An investigation continues into historic racism allegations against a Wollongong high school.
The NSW Department of Education launched the investigation into claims by former Wollongong High School of Performing Arts (WHSPA) students in August.
The students claimed staff threatened to revoke performing roles from students who objected to black and yellow face during musical productions of The King and I in 2013 and Hairspray in 2015
Juan Gomez, who left the school in 2014, took part in The King and I.
“The option that we got given to be part of the show was to proceed to get a spray tan so that our appearance would be as close as possible to said culture,” Gomez said.
“As an ‘appropriate representation’ of said culture, we were encouraged to use accents that would represent that culture stereotypically.”
A screenshot from a private Facebook group dedicated to the 2013 production shows members were shared a makeup tutorial titled “Ballet Makeup for Asian Eyes”.
“This is the tutorial I found on applying eye makeup for Asian looking eyes,” the author said.
“Have a look and practice. Don’t expect to be able to do it first go.”
A NSW Department of Education spokesperson said the school does not encourage the use of black and yellow face in theatre productions.
“Wollongong High School of the Performing Arts has not performed either Hairspray or The King and I since 2015. The school does not require students or encourage students to artificially colour their skin to portray characters,” the spokesperson said.
“The Department of Education encourages any past or current students and parents/carers with any concerns to make a report directly to the school or the Department. The Department reviews all allegations and responds to complainants.”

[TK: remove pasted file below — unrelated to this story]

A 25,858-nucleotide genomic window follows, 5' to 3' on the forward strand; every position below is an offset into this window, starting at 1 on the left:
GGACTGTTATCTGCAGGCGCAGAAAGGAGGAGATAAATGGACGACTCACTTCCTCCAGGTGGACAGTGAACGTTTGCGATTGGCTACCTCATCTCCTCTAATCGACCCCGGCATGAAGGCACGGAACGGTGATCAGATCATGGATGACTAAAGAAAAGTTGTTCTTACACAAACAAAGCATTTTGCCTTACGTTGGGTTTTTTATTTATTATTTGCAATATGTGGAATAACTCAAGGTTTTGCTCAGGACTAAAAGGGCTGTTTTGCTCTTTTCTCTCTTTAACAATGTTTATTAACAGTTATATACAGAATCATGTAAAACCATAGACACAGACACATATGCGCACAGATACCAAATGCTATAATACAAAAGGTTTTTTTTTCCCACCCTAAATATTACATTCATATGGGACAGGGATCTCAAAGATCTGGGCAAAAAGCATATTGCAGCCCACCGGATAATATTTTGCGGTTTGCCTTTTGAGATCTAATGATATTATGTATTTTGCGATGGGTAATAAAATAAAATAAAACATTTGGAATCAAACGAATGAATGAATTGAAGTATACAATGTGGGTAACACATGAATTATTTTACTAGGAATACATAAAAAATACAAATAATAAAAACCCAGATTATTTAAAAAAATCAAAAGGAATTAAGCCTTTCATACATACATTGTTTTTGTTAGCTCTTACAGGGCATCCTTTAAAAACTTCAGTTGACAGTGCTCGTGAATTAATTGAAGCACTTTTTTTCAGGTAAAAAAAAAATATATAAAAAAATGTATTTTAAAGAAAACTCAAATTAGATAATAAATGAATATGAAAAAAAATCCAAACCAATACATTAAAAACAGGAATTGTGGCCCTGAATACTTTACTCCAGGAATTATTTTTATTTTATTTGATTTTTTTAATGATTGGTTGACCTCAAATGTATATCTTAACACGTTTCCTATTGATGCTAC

Photos online also show a student in black face for the 2015 Hairspray musical.
Former student Talia Sigsworth, who performed in The King and I and Hairspray, said staff threatened to revoke a role when she raised concerns.
“They brought the spray tanner to the school and everyone had to pay $10 if you were getting it done with the school,” Ms Sigsworth said.
“When we did bring it up, we were told it was fine because it was theatre.
“There was another instance where I was made to play a certain Asian character, which I did raise an issue with.
“I told the teacher in charge that I was uncomfortable with it and I was basically told that if I didn’t do it, I wouldn’t have a spot in the show.”
Merrigong Theatre Company CEO and artistic director Simon Hinton said any call to colour students’ skin would be unacceptable.
“There are certain satirical contexts if you were working with people of colour that there might be a satirical version of it to make a certain point about it, but that’s clearly not what they were doing,” Mr Hinton said.
“You don’t have to do those shows, they’re not the only shows you can do.
“Don’t do them if you can’t cast them appropriately.”
The Department launched an investigation into the school after Gomez published racism claims on Facebook.
Gomez, who identifies as ‘them/they’, claimed they were told they couldn’t take part in a performance because of their Spanish accent.
“I was asked by a former fellow student in my year to perform vocals for one of the pieces that they were going to be performing for their final HSC,” Gomez said.
“They (staff) said to me that I wasn’t going to be able to sing that song because the only thing they could hear coming through the speakers was my Spanish accent and then they proceeded to laugh.”
Gomez was suspended towards the end of their HSC exams after making a Facebook post they said complained about the alleged incident.
“When they found out that I had posted something on Facebook, they took me to the office,” Gomez said.
“That’s when I was told that I wouldn’t be allowed to come back to school grounds after I finished my last exam on that Friday.”
The suspension notice said Gomez was suspended for “posting derogatory comments about a teacher on Facebook”.
Asked why they were raising concerns now, Gomez said they wanted to speak out over what they say is racism in the performing arts industry after the Rob Guest Endowment, a national musical theatre award, was accused of overlooking non-white artists.
“That has been something that has been on the forefront of my head as well as in the news and on everyone’s mouth during the last couple weeks in the musical theatre industry,” Gomez said.
“The schools have been a major component in creating this systemic discrimination that happens within the performing arts.
“Change should be included to ensure that no students are made to feel a certain way because ultimately them feeling a certain way will affect the amount of diversity we have in the industry as a whole.”